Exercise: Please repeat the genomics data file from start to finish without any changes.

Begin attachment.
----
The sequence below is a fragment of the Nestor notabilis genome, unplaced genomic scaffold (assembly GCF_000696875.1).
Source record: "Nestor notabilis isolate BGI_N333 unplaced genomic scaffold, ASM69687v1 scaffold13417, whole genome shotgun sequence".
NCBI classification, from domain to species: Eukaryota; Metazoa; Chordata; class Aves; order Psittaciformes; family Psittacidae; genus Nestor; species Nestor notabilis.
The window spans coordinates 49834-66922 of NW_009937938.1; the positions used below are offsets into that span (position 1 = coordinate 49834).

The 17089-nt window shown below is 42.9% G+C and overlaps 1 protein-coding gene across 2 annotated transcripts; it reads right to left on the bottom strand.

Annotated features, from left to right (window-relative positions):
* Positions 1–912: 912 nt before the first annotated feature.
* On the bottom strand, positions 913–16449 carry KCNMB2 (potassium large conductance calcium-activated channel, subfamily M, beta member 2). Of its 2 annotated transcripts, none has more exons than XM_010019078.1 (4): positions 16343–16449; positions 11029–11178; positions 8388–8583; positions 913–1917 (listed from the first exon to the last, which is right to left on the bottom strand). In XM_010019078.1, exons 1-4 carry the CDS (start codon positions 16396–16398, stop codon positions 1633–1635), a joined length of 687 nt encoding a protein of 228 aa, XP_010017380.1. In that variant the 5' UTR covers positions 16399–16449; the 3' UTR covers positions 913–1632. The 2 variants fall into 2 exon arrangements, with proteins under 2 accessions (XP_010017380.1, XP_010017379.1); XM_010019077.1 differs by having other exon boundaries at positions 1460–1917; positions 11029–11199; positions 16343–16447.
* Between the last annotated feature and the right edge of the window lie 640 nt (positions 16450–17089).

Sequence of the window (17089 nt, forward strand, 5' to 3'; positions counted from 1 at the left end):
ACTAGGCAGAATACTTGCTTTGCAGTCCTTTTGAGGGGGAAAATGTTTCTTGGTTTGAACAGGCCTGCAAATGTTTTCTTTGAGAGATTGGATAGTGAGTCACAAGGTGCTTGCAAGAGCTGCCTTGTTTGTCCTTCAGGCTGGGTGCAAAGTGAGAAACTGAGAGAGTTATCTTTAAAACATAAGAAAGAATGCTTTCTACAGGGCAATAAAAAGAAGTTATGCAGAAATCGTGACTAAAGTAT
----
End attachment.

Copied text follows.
The sequence below is a fragment of the Nestor notabilis genome, unplaced genomic scaffold (assembly GCF_000696875.1).
Source record: "Nestor notabilis isolate BGI_N333 unplaced genomic scaffold, ASM69687v1 scaffold13417, whole genome shotgun sequence".
NCBI classification, from domain to species: Eukaryota; Metazoa; Chordata; class Aves; order Psittaciformes; family Psittacidae; genus Nestor; species Nestor notabilis.
The window spans coordinates 49834-66922 of NW_009937938.1; the positions used below are offsets into that span (position 1 = coordinate 49834).

The 17089-nt window shown below is 42.9% G+C and overlaps 1 protein-coding gene across 2 annotated transcripts; it reads right to left on the bottom strand.

Annotated features, from left to right (window-relative positions):
* Positions 1–912: 912 nt before the first annotated feature.
* On the bottom strand, positions 913–16449 carry KCNMB2 (potassium large conductance calcium-activated channel, subfamily M, beta member 2). Of its 2 annotated transcripts, none has more exons than XM_010019078.1 (4): positions 16343–16449; positions 11029–11178; positions 8388–8583; positions 913–1917 (listed from the first exon to the last, which is right to left on the bottom strand). In XM_010019078.1, exons 1-4 carry the CDS (start codon positions 16396–16398, stop codon positions 1633–1635), a joined length of 687 nt encoding a protein of 228 aa, XP_010017380.1. In that variant the 5' UTR covers positions 16399–16449; the 3' UTR covers positions 913–1632. The 2 variants fall into 2 exon arrangements, with proteins under 2 accessions (XP_010017380.1, XP_010017379.1); XM_010019077.1 differs by having other exon boundaries at positions 1460–1917; positions 11029–11199; positions 16343–16447.
* Between the last annotated feature and the right edge of the window lie 640 nt (positions 16450–17089).

Sequence of the window (17089 nt, forward strand, 5' to 3'; positions counted from 1 at the left end):
ACTAGGCAGAATACTTGCTTTGCAGTCCTTTTGAGGGGGAAAATGTTTCTTGGTTTGAACAGGCCTGCAAATGTTTTCTTTGAGAGATTGGATAGTGAGTCACAAGGTGCTTGCAAGAGCTGCCTTGTTTGTCCTTCAGGCTGGGTGCAAAGTGAGAAACTGAGAGAGTTATCTTTAAAACATAAGAAAGAATGCTTTCTACAGGGCAATAAAAAGAAGTTATGCAGAAATCGTGACTAAAGTAT